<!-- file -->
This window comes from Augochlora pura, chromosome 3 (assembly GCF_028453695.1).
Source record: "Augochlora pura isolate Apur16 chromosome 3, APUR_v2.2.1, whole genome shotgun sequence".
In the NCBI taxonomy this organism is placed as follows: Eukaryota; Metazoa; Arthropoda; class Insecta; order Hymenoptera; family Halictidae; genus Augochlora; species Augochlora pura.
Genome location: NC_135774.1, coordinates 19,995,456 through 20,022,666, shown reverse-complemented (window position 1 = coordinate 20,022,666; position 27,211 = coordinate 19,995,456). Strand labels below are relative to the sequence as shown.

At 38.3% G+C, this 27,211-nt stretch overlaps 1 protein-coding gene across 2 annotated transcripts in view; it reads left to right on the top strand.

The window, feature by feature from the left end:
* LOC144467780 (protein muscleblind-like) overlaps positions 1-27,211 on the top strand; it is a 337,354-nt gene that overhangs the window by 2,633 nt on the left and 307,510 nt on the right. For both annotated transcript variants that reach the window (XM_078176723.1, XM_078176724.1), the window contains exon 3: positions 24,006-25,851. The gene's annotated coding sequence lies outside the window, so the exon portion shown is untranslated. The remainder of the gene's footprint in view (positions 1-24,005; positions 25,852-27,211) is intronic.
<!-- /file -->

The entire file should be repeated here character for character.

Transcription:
This window comes from Augochlora pura, chromosome 3 (assembly GCF_028453695.1).
Source record: "Augochlora pura isolate Apur16 chromosome 3, APUR_v2.2.1, whole genome shotgun sequence".
In the NCBI taxonomy this organism is placed as follows: Eukaryota; Metazoa; Arthropoda; class Insecta; order Hymenoptera; family Halictidae; genus Augochlora; species Augochlora pura.
Genome location: NC_135774.1, coordinates 19,995,456 through 20,022,666, shown reverse-complemented (window position 1 = coordinate 20,022,666; position 27,211 = coordinate 19,995,456). Strand labels below are relative to the sequence as shown.

At 38.3% G+C, this 27,211-nt stretch overlaps 1 protein-coding gene across 2 annotated transcripts in view; it reads left to right on the top strand.

The window, feature by feature from the left end:
* LOC144467780 (protein muscleblind-like) overlaps positions 1-27,211 on the top strand; it is a 337,354-nt gene that overhangs the window by 2,633 nt on the left and 307,510 nt on the right. For both annotated transcript variants that reach the window (XM_078176723.1, XM_078176724.1), the window contains exon 3: positions 24,006-25,851. The gene's annotated coding sequence lies outside the window, so the exon portion shown is untranslated. The remainder of the gene's footprint in view (positions 1-24,005; positions 25,852-27,211) is intronic.